The main motive behind installing these dispensing machines is to create awareness about menstrual hygiene and to sensitise the community in general that “menstural cycle” is a natural process and shouldn’t be treated as a taboo.
21 January 2019: In a first of its kind, Apollomedics Super Specialty Hospital in association with Mrinalini Mitra, CEO, Founder of Panthalassa NGO, takes an initiative to install sanitary napkin vending machine at CMS Vardhan Khand, Gomtinagar Extension. Students and teachers were given demonstration on the functioning of the machine. Girls can get one sanitary napkin at a time by putting a coin in a machine.
A student from CMS Gomti Nagar said, the vending machine will especially help those students who start menstruating for the first time and who do not have fixed menstrual cycle.
Dr. Susheel Gattani, Founder Chairman Apollomedics Super Specialty Hospital said that social taboo was observed to be attached with sanitary napkins, wherein a majority of girls and women hesitate to go to medicine outlets to buy them. This results in unsafe practices and use of unhygienic materials during their menstrual period. With this initiative our aim is to spread awareness on women’s well-being, hygiene and menstrual health and would educate girls and women on their health, and spread awareness among schoolchildren.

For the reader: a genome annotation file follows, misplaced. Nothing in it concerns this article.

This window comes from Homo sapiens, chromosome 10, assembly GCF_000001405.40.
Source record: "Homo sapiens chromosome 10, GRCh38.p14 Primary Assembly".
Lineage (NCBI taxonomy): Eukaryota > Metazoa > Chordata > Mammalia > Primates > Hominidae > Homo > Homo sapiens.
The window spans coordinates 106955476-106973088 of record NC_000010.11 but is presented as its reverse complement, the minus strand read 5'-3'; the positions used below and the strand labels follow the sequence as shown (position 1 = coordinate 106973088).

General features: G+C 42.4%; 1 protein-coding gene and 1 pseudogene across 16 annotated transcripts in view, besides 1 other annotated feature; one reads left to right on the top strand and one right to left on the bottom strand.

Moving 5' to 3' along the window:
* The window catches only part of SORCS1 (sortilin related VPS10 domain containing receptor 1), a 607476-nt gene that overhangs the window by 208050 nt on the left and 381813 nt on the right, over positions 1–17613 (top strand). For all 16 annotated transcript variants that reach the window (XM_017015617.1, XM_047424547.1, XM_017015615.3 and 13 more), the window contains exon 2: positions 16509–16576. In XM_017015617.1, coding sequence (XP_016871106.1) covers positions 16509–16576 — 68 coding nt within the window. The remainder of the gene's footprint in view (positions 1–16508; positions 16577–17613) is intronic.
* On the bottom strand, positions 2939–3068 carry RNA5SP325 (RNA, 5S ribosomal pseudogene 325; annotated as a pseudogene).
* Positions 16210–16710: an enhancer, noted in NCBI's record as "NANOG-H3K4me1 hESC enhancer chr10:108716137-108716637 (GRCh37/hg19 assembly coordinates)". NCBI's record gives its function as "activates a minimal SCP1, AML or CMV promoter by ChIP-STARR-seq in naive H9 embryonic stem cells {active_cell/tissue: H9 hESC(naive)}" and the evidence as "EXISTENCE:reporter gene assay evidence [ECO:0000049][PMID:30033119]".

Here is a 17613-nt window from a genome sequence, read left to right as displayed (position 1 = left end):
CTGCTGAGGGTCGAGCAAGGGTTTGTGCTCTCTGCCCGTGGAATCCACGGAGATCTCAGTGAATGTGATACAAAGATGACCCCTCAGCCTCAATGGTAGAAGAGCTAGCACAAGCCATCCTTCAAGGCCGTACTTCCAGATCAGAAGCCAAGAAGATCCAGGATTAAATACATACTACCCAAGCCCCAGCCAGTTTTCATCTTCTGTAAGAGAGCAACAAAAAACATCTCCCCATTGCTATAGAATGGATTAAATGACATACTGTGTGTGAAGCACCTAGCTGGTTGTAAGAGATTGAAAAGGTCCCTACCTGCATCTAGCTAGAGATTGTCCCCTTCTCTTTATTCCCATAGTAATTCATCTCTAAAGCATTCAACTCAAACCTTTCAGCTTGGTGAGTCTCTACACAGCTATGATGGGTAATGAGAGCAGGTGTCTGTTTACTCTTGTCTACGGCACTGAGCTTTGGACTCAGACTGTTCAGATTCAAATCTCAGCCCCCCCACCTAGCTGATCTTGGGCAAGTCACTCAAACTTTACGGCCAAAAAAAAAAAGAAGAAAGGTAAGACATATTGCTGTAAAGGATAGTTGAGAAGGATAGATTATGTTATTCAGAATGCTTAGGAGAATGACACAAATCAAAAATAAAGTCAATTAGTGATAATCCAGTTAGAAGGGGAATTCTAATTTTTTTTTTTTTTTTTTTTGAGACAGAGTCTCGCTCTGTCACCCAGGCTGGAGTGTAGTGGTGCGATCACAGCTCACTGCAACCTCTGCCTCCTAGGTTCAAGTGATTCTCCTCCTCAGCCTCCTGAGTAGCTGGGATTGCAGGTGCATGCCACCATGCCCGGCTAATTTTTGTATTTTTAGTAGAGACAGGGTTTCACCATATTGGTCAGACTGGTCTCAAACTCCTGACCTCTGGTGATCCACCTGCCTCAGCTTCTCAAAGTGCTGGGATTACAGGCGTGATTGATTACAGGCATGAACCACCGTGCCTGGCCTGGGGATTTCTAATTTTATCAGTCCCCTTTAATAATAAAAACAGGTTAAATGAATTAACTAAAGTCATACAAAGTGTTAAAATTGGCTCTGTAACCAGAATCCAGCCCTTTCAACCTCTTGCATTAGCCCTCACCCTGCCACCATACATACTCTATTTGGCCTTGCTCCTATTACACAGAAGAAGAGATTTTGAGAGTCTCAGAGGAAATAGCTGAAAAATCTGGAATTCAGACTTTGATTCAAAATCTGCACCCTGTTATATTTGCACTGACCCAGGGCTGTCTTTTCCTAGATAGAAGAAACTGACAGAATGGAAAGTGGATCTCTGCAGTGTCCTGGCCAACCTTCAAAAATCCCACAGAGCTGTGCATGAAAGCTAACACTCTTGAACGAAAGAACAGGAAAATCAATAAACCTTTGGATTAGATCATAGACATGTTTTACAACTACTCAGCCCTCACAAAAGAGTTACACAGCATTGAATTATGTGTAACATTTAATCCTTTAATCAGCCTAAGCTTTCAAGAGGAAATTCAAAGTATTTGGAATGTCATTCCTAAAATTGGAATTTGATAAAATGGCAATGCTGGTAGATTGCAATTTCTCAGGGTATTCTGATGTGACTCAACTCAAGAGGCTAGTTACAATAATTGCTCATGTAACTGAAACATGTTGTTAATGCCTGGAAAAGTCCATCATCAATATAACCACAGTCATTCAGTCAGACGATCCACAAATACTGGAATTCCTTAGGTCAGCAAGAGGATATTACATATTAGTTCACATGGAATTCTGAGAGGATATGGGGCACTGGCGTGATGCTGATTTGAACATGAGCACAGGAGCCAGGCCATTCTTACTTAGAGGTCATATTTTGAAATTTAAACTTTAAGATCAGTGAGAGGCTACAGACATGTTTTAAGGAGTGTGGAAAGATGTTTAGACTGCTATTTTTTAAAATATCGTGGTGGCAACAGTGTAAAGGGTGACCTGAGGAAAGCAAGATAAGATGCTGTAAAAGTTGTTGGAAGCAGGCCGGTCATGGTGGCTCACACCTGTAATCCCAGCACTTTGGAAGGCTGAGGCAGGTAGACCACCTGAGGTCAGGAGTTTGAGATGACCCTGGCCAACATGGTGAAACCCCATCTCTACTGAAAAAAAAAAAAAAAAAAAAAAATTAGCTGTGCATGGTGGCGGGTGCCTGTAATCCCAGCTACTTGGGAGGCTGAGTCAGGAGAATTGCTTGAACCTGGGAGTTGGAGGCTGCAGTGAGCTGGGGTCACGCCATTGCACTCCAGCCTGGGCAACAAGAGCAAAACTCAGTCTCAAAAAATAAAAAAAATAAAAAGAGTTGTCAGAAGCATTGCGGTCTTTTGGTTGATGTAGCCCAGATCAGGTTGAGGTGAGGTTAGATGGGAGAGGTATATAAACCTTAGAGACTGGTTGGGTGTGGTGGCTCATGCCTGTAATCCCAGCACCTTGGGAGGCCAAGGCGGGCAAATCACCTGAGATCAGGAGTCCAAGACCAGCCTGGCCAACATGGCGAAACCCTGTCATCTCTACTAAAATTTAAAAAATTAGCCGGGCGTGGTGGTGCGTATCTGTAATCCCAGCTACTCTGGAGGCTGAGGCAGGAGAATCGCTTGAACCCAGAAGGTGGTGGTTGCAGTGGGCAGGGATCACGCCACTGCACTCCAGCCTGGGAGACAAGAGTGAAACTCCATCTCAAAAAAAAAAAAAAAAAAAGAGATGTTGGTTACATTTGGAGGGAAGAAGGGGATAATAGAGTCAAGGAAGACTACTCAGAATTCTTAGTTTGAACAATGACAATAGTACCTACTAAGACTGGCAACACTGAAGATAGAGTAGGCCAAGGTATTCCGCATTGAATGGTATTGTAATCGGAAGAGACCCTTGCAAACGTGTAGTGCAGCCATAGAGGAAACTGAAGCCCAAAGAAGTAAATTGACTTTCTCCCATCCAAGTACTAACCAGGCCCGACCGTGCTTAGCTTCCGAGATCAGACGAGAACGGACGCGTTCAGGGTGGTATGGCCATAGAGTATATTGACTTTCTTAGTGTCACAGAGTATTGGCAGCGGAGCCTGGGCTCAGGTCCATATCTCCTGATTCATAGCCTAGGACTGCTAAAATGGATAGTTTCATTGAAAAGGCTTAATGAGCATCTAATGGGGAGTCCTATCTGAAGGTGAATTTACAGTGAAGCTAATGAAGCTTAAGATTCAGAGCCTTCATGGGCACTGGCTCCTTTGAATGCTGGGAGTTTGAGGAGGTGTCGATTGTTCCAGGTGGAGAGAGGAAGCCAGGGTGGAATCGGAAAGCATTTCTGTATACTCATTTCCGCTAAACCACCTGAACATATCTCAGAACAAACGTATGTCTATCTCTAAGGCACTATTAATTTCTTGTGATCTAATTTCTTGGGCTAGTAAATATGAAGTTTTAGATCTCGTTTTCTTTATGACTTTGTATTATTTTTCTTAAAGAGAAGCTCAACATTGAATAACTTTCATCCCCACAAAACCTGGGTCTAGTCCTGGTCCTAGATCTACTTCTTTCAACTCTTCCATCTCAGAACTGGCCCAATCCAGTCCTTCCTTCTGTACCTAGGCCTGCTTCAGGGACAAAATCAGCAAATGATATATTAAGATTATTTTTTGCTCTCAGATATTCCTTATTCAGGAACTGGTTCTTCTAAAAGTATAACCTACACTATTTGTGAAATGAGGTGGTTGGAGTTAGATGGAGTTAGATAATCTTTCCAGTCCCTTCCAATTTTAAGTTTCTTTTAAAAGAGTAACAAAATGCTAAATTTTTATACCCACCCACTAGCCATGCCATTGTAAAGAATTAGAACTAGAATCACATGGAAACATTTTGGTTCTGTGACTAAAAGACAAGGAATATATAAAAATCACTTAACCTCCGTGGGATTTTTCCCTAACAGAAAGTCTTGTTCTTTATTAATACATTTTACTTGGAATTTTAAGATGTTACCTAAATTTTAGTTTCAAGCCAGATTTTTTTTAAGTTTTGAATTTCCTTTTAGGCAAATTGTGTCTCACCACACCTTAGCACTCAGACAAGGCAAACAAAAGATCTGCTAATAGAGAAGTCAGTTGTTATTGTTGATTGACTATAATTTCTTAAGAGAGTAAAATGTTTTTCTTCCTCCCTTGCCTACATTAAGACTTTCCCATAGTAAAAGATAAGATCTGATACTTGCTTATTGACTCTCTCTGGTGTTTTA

It has been observed that sometimes girls are hesitant to approach anyone for sanitary napkins. Earlier several students had missed their class and gone home when they suffered pain during their menstrual cycle period. This initiative will help the students in a better way to focus on their education. The vending machines been installed to ensure an effective, safe and convenient mode for any time access to the sanitary napkins. Whenever any girl in the school would need a sanitary napkin, she would either have to ask the Faculty in charge or rush to a nearest medical store to purchase a pack of sanitary napkins. This can be a great help in emergency situations when a need for the sanitary napkin arises. It not only enables young students to have access to sanitary napkins, but it also sends out a positive message to girls, that the schools are sensitive to their needs.
Later, a session was also held with the students with a gynaecologist about personal hygiene where students discussed their gynaecologist problems. Dr Neelam Vinay, Obstetics and Gynocologist, Apollomedics Super Specialty Hospital said that this is the initiative to make females come forward with their health issues and discuss that openly without feeling shy. The students shall come forward with their menstrual-related problems while some complained of irregular periods and other issues. This is the need of the hour and discussing the issues will ensure hygienic practices among girl students. The purpose is to promote safe and hygienic sanitary practices among the women and girls at school. It is likely to bring down absenteeism during menstrual periods, as well as prevent infections and promote hygiene.